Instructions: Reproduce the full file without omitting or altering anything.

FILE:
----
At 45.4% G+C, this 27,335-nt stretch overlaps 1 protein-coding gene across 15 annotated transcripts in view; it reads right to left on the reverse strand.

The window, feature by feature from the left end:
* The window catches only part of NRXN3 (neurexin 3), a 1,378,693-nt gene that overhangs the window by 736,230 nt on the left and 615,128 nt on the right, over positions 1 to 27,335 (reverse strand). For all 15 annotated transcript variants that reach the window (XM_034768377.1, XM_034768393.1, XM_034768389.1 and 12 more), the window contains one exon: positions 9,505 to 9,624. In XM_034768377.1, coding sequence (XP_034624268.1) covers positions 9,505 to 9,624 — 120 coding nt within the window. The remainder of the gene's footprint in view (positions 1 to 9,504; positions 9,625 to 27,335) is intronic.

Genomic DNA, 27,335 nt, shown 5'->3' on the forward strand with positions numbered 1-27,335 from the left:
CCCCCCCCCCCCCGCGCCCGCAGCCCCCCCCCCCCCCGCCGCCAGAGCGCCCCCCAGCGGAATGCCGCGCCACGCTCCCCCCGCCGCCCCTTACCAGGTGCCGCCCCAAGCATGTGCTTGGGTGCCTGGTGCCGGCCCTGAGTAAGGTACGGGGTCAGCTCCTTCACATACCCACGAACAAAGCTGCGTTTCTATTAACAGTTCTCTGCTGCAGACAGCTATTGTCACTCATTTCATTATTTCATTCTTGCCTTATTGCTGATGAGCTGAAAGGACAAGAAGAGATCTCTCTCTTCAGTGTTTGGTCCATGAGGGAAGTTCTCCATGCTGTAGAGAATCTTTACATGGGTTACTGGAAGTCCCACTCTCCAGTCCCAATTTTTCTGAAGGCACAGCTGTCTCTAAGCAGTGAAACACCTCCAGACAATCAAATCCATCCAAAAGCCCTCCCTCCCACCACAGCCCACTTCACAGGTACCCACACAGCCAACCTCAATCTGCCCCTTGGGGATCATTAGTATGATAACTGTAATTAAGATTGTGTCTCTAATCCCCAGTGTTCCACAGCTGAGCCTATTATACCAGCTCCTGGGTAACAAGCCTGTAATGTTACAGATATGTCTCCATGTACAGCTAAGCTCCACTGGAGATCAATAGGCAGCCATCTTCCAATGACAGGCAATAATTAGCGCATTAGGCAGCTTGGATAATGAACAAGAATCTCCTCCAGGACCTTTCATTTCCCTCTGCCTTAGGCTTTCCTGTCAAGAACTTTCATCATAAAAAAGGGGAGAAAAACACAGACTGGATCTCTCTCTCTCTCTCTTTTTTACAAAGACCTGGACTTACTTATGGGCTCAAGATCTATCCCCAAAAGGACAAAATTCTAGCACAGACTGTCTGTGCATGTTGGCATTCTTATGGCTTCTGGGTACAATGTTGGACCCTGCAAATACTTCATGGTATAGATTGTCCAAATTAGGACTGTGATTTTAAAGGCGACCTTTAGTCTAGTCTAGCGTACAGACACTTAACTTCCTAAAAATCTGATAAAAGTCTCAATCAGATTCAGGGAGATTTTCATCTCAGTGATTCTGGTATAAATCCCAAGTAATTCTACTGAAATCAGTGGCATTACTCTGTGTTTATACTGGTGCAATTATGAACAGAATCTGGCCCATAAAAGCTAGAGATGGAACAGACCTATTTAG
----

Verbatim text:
At 45.4% G+C, this 27,335-nt stretch overlaps 1 protein-coding gene across 15 annotated transcripts in view; it reads right to left on the reverse strand.

The window, feature by feature from the left end:
* The window catches only part of NRXN3 (neurexin 3), a 1,378,693-nt gene that overhangs the window by 736,230 nt on the left and 615,128 nt on the right, over positions 1 to 27,335 (reverse strand). For all 15 annotated transcript variants that reach the window (XM_034768377.1, XM_034768393.1, XM_034768389.1 and 12 more), the window contains one exon: positions 9,505 to 9,624. In XM_034768377.1, coding sequence (XP_034624268.1) covers positions 9,505 to 9,624 — 120 coding nt within the window. The remainder of the gene's footprint in view (positions 1 to 9,504; positions 9,625 to 27,335) is intronic.

Genomic DNA, 27,335 nt, shown 5'->3' on the forward strand with positions numbered 1-27,335 from the left:
CCCCCCCCCCCCCGCGCCCGCAGCCCCCCCCCCCCCCGCCGCCAGAGCGCCCCCCAGCGGAATGCCGCGCCACGCTCCCCCCGCCGCCCCTTACCAGGTGCCGCCCCAAGCATGTGCTTGGGTGCCTGGTGCCGGCCCTGAGTAAGGTACGGGGTCAGCTCCTTCACATACCCACGAACAAAGCTGCGTTTCTATTAACAGTTCTCTGCTGCAGACAGCTATTGTCACTCATTTCATTATTTCATTCTTGCCTTATTGCTGATGAGCTGAAAGGACAAGAAGAGATCTCTCTCTTCAGTGTTTGGTCCATGAGGGAAGTTCTCCATGCTGTAGAGAATCTTTACATGGGTTACTGGAAGTCCCACTCTCCAGTCCCAATTTTTCTGAAGGCACAGCTGTCTCTAAGCAGTGAAACACCTCCAGACAATCAAATCCATCCAAAAGCCCTCCCTCCCACCACAGCCCACTTCACAGGTACCCACACAGCCAACCTCAATCTGCCCCTTGGGGATCATTAGTATGATAACTGTAATTAAGATTGTGTCTCTAATCCCCAGTGTTCCACAGCTGAGCCTATTATACCAGCTCCTGGGTAACAAGCCTGTAATGTTACAGATATGTCTCCATGTACAGCTAAGCTCCACTGGAGATCAATAGGCAGCCATCTTCCAATGACAGGCAATAATTAGCGCATTAGGCAGCTTGGATAATGAACAAGAATCTCCTCCAGGACCTTTCATTTCCCTCTGCCTTAGGCTTTCCTGTCAAGAACTTTCATCATAAAAAAGGGGAGAAAAACACAGACTGGATCTCTCTCTCTCTCTCTTTTTTACAAAGACCTGGACTTACTTATGGGCTCAAGATCTATCCCCAAAAGGACAAAATTCTAGCACAGACTGTCTGTGCATGTTGGCATTCTTATGGCTTCTGGGTACAATGTTGGACCCTGCAAATACTTCATGGTATAGATTGTCCAAATTAGGACTGTGATTTTAAAGGCGACCTTTAGTCTAGTCTAGCGTACAGACACTTAACTTCCTAAAAATCTGATAAAAGTCTCAATCAGATTCAGGGAGATTTTCATCTCAGTGATTCTGGTATAAATCCCAAGTAATTCTACTGAAATCAGTGGCATTACTCTGTGTTTATACTGGTGCAATTATGAACAGAATCTGGCCCATAAAAGCTAGAGATGGAACAGACCTATTTAG